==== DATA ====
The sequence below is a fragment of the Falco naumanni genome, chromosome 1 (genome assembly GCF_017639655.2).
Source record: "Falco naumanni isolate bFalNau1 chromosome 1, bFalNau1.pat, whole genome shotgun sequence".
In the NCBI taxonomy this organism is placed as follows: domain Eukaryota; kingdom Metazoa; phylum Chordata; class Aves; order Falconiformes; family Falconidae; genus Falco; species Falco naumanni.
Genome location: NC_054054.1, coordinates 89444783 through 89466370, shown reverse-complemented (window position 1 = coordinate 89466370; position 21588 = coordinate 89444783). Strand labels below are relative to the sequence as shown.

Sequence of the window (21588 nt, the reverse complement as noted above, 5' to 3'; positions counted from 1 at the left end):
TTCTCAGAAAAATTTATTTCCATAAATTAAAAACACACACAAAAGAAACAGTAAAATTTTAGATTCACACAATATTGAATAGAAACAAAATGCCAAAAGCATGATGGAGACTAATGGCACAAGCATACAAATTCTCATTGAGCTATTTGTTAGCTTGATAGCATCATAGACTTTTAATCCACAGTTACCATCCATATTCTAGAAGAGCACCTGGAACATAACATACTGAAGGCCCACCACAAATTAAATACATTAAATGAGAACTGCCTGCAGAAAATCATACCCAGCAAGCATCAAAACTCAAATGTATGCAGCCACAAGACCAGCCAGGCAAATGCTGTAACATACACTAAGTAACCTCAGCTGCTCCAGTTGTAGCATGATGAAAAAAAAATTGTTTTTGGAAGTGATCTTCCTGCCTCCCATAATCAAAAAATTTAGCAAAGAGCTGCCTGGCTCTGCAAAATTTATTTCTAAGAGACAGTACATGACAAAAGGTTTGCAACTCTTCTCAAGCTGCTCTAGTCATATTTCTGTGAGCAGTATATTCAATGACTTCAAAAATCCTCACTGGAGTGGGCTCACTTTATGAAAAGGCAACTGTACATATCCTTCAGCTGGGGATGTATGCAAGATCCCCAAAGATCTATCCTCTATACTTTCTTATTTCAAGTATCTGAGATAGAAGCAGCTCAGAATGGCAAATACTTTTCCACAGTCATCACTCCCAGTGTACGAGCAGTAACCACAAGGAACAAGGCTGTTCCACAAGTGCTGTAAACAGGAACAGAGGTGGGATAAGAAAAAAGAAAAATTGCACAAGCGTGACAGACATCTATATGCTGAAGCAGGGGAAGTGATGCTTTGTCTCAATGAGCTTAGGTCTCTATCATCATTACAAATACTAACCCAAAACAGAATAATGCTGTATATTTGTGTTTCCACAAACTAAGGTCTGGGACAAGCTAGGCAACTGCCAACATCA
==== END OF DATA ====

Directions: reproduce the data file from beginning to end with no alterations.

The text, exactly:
The sequence below is a fragment of the Falco naumanni genome, chromosome 1 (genome assembly GCF_017639655.2).
Source record: "Falco naumanni isolate bFalNau1 chromosome 1, bFalNau1.pat, whole genome shotgun sequence".
In the NCBI taxonomy this organism is placed as follows: domain Eukaryota; kingdom Metazoa; phylum Chordata; class Aves; order Falconiformes; family Falconidae; genus Falco; species Falco naumanni.
Genome location: NC_054054.1, coordinates 89444783 through 89466370, shown reverse-complemented (window position 1 = coordinate 89466370; position 21588 = coordinate 89444783). Strand labels below are relative to the sequence as shown.

Sequence of the window (21588 nt, the reverse complement as noted above, 5' to 3'; positions counted from 1 at the left end):
TTCTCAGAAAAATTTATTTCCATAAATTAAAAACACACACAAAAGAAACAGTAAAATTTTAGATTCACACAATATTGAATAGAAACAAAATGCCAAAAGCATGATGGAGACTAATGGCACAAGCATACAAATTCTCATTGAGCTATTTGTTAGCTTGATAGCATCATAGACTTTTAATCCACAGTTACCATCCATATTCTAGAAGAGCACCTGGAACATAACATACTGAAGGCCCACCACAAATTAAATACATTAAATGAGAACTGCCTGCAGAAAATCATACCCAGCAAGCATCAAAACTCAAATGTATGCAGCCACAAGACCAGCCAGGCAAATGCTGTAACATACACTAAGTAACCTCAGCTGCTCCAGTTGTAGCATGATGAAAAAAAAATTGTTTTTGGAAGTGATCTTCCTGCCTCCCATAATCAAAAAATTTAGCAAAGAGCTGCCTGGCTCTGCAAAATTTATTTCTAAGAGACAGTACATGACAAAAGGTTTGCAACTCTTCTCAAGCTGCTCTAGTCATATTTCTGTGAGCAGTATATTCAATGACTTCAAAAATCCTCACTGGAGTGGGCTCACTTTATGAAAAGGCAACTGTACATATCCTTCAGCTGGGGATGTATGCAAGATCCCCAAAGATCTATCCTCTATACTTTCTTATTTCAAGTATCTGAGATAGAAGCAGCTCAGAATGGCAAATACTTTTCCACAGTCATCACTCCCAGTGTACGAGCAGTAACCACAAGGAACAAGGCTGTTCCACAAGTGCTGTAAACAGGAACAGAGGTGGGATAAGAAAAAAGAAAAATTGCACAAGCGTGACAGACATCTATATGCTGAAGCAGGGGAAGTGATGCTTTGTCTCAATGAGCTTAGGTCTCTATCATCATTACAAATACTAACCCAAAACAGAATAATGCTGTATATTTGTGTTTCCACAAACTAAGGTCTGGGACAAGCTAGGCAACTGCCAACATCA